For 60 centavos you can cross the estuary by water taxi. It is a refreshing ride and a wonderful way to see Bahia & San Vicente views from the water.
The colourful beach city of San Vicente has a long stretch of sandy shoreline just across the estuary from Bahia. The city itself is full of colourful local charm, with plenty of good seafood restaurants, markets, and a community atmosphere. The culture is marked by a strong Afro-Ecuadorian presence. This mixed heritage of Indigenous and Spanish cultures gives a distinct flair in the gastronomy, music, and dance of San Vicente.
San Vicente offers plenty of opportunities for ocean activities, sailing, surfing, kite surfing, and sport fishing.
The main Church of Santa Rosa is a popular visit, with ornate murals and windows of mosaic stained glass. The daily market is also a sight to behold, located up the road on the way to San Isidro. A walk up San Vicente's hill is also recommended, as it affords great view of the city and the neighboring town of Bahia de Caraquez.
18 km north is Canoa, population around 6,000, a small beach village famous for it broad stretch of white sandy beach and great surfing. The town is framed by green-topped cliffs to the north and a long horizon to the south. Canoa rivals Montanita for it's popularity among surfers, beachgoers, and backpackers. Canoa hosts several international surf competitions. Younger and less developed than Montanita, the beachfront road is lined with thatched roof restaurants and bars with typical budget hostal accommodation on the opposite side. Good restaurants include El Bambu, Cafe Flor, & Coco Loco. For young
people or those young at heart Canoa has a fairly active nightlife. The huts along the beach serve drinks well into the night, and there are several clubs on the main street. Canoa has activities for the adventurous and the easygoing. Learn to surf, go horseback riding, take to the skies in a hang glider, and visit a bat-filled cave ( according to legend there is a large emerald in the cave that belonged to the queen of the Cara tribe ); or relax on the beach or in a hammock.
To see the coast from an extraordinary perspective from above try handgliding, or tandem paragliding. Crucita is world famous for wind sport activities.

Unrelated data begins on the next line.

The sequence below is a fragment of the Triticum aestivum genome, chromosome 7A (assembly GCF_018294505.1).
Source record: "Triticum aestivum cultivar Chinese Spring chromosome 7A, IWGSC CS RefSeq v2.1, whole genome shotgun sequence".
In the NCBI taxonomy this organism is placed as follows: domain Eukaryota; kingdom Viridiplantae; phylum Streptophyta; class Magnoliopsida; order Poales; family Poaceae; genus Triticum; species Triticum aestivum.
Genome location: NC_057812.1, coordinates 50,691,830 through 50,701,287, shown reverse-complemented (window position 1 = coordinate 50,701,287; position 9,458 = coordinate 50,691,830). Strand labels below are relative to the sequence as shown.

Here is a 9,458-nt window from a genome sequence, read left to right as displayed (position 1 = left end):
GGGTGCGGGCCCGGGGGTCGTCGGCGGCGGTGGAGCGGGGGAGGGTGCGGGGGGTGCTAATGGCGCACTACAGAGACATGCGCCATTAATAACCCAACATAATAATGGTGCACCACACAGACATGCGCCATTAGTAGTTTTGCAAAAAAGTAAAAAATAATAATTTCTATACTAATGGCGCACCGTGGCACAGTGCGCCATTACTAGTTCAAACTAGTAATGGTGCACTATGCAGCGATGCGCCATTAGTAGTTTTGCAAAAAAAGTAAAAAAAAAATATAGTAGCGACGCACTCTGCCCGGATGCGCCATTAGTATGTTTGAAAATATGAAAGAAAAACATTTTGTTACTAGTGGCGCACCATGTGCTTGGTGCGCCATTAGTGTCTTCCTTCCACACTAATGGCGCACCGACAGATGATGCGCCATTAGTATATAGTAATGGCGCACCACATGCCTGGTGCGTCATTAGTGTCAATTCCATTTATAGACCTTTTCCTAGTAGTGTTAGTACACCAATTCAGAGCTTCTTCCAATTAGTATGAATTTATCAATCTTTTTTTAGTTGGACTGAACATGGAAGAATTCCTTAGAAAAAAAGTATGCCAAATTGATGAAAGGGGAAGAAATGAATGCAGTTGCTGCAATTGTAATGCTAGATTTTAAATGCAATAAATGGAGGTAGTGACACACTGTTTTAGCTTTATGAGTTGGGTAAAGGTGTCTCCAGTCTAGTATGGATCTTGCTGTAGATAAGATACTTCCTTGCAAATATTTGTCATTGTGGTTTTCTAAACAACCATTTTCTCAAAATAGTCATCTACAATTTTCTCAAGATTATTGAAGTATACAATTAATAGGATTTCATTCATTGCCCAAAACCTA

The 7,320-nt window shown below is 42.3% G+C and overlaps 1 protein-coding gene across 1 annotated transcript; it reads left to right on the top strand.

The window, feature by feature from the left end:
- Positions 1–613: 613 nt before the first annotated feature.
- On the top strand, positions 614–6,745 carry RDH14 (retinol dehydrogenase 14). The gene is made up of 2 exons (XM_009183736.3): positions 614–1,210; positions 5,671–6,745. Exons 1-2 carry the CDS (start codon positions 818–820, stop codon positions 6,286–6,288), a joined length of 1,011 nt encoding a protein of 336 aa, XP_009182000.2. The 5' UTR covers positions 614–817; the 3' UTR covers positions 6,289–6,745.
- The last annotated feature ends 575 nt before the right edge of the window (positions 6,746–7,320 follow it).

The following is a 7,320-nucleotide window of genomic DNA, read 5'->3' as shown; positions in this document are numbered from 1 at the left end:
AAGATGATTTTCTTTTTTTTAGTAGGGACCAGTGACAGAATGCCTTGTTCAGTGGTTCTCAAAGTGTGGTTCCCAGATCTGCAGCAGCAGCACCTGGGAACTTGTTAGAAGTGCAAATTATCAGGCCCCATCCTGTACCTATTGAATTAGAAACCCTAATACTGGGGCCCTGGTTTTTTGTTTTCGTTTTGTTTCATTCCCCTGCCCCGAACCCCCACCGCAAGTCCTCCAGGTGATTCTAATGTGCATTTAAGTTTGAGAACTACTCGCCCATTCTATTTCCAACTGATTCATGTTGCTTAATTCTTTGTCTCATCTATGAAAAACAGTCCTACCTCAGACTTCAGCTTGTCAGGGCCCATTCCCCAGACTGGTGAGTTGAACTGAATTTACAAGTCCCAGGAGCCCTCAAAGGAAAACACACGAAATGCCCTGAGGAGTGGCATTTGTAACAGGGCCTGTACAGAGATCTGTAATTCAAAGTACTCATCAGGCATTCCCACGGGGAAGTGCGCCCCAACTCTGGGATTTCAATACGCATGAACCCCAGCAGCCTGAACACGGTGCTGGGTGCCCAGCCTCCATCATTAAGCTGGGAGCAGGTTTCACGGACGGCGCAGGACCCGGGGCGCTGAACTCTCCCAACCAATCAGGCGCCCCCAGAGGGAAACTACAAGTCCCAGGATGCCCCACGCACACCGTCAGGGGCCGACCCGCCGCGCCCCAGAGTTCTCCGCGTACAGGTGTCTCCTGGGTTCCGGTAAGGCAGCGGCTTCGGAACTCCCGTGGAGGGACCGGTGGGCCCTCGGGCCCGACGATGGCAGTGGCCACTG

Many countries with coastal borders host surfing as an adventure tourist activity. Our warm waters, good beaches provide ample waves for beginner and experienced surfers.
Hiking trails in Cerra Seco and Punta Bellaca are popular hikes for novices, enabling the experience of Ecuador's biodiversity.
Salto 9 de Octubre in San Isidro
Experience the magical location of crystal clear waterfalls just 10 minutes outside of San Isidro (one hour north of Bahia) You can relax and enjoy a swim in the pools, canyoning (descend with the waterfalls) or bath beneath the falling water.
The winds and Pacific coastline provide for excellent sailing and the calm waters of the estuary provide safe harbor for boats.
Kayak and Canoeing
This coastal region is full of great opportunities for kayak and canoe activities. The tranquil estuary provides the basis for exploration of the bird and water life by both kayak and canoe. Alternatively, the mighty Pacific ocean provides an exciting opportunity for sea kayaking and discovering the jagged coastline. Canoeing tours are offered through the mangroves around Isla Corazon and kayaking tours are offered out of Canoa to ocean caves.
Other Wind and Water Sports
Due to the currents from the north and south coastlines, Ecuador is privy to warm winds, which form a good base for many wind activities. While paragliding is readily available, sports such as windsurfing and kiteboarding can also be enjoyed.
Tennis, soccer, beach volleyball, cycling
These activities are all readily available for your participation and enjoyment.
Isla Corazón y Isla Fragatas
Isla Corazón is a fascinating experience for the variety, over 60 species, and quantity of birds. The heart-shaped island covers sixty hectares and is located a few kilometers upstream in the Río Chone from Bahía. Isla Corazón is a vibrant eco-tourism project where local fishermen have replanted and nurtured the mangroves and expanded the island. The ecological reserve is now under government environmental protection. The mangroves of the island are a prime breeding ground for many species of birds, and here you will find one of the largest colonies of frigate birds.
The local fishermen lead guided canoe tours through waterway mangrove tunnels of the island, and along an interpretive boardwalk and observation tower in the middle of the island. You will see dozens of different birds nesting, fish jumping, several types of mangroves, brilliant red crabs. Tours depart from Puerto Portovelo, east on the estuary from San Vicente, where an excellent interpretive centre and educational video will start your learning experience. The tours are best enjoyed at low tides, and you can enjoy local fare prepared by locals while you wait.